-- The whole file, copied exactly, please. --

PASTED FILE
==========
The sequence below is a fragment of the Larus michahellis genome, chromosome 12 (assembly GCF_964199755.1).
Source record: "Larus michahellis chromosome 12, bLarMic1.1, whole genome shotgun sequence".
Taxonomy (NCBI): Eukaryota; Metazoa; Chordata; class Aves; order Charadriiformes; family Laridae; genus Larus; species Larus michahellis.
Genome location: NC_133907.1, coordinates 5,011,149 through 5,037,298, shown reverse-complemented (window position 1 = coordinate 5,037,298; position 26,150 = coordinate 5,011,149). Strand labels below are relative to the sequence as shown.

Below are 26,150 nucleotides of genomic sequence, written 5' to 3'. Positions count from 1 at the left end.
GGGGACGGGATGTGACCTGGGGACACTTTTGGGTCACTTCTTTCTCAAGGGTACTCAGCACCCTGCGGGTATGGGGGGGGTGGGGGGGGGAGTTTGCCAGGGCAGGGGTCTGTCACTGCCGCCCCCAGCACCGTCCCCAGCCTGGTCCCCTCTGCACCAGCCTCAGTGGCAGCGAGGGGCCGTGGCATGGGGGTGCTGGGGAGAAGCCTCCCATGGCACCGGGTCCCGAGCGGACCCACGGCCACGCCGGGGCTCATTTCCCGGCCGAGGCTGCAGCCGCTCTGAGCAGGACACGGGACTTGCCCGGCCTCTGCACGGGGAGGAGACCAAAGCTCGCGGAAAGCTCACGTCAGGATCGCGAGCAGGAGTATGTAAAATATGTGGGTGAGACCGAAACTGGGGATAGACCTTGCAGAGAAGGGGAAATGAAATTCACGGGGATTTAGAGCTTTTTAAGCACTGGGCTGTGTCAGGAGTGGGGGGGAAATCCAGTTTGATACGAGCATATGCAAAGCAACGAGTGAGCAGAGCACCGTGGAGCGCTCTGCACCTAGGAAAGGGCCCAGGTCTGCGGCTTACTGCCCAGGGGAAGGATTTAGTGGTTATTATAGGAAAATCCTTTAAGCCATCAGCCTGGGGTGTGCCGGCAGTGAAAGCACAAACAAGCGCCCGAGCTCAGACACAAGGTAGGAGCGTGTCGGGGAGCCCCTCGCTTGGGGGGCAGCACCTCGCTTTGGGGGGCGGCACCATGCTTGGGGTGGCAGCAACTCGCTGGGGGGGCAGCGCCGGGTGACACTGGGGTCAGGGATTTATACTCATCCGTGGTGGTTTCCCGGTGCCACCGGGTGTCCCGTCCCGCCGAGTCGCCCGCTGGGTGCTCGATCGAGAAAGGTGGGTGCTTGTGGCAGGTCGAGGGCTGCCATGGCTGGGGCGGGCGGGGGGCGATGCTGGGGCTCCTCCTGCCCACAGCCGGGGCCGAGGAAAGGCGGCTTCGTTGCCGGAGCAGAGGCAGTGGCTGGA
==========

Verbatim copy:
The sequence below is a fragment of the Larus michahellis genome, chromosome 12 (assembly GCF_964199755.1).
Source record: "Larus michahellis chromosome 12, bLarMic1.1, whole genome shotgun sequence".
Taxonomy (NCBI): Eukaryota; Metazoa; Chordata; class Aves; order Charadriiformes; family Laridae; genus Larus; species Larus michahellis.
Genome location: NC_133907.1, coordinates 5,011,149 through 5,037,298, shown reverse-complemented (window position 1 = coordinate 5,037,298; position 26,150 = coordinate 5,011,149). Strand labels below are relative to the sequence as shown.

Below are 26,150 nucleotides of genomic sequence, written 5' to 3'. Positions count from 1 at the left end.
GGGGACGGGATGTGACCTGGGGACACTTTTGGGTCACTTCTTTCTCAAGGGTACTCAGCACCCTGCGGGTATGGGGGGGGTGGGGGGGGGAGTTTGCCAGGGCAGGGGTCTGTCACTGCCGCCCCCAGCACCGTCCCCAGCCTGGTCCCCTCTGCACCAGCCTCAGTGGCAGCGAGGGGCCGTGGCATGGGGGTGCTGGGGAGAAGCCTCCCATGGCACCGGGTCCCGAGCGGACCCACGGCCACGCCGGGGCTCATTTCCCGGCCGAGGCTGCAGCCGCTCTGAGCAGGACACGGGACTTGCCCGGCCTCTGCACGGGGAGGAGACCAAAGCTCGCGGAAAGCTCACGTCAGGATCGCGAGCAGGAGTATGTAAAATATGTGGGTGAGACCGAAACTGGGGATAGACCTTGCAGAGAAGGGGAAATGAAATTCACGGGGATTTAGAGCTTTTTAAGCACTGGGCTGTGTCAGGAGTGGGGGGGAAATCCAGTTTGATACGAGCATATGCAAAGCAACGAGTGAGCAGAGCACCGTGGAGCGCTCTGCACCTAGGAAAGGGCCCAGGTCTGCGGCTTACTGCCCAGGGGAAGGATTTAGTGGTTATTATAGGAAAATCCTTTAAGCCATCAGCCTGGGGTGTGCCGGCAGTGAAAGCACAAACAAGCGCCCGAGCTCAGACACAAGGTAGGAGCGTGTCGGGGAGCCCCTCGCTTGGGGGGCAGCACCTCGCTTTGGGGGGCGGCACCATGCTTGGGGTGGCAGCAACTCGCTGGGGGGGCAGCGCCGGGTGACACTGGGGTCAGGGATTTATACTCATCCGTGGTGGTTTCCCGGTGCCACCGGGTGTCCCGTCCCGCCGAGTCGCCCGCTGGGTGCTCGATCGAGAAAGGTGGGTGCTTGTGGCAGGTCGAGGGCTGCCATGGCTGGGGCGGGCGGGGGGCGATGCTGGGGCTCCTCCTGCCCACAGCCGGGGCCGAGGAAAGGCGGCTTCGTTGCCGGAGCAGAGGCAGTGGCTGGA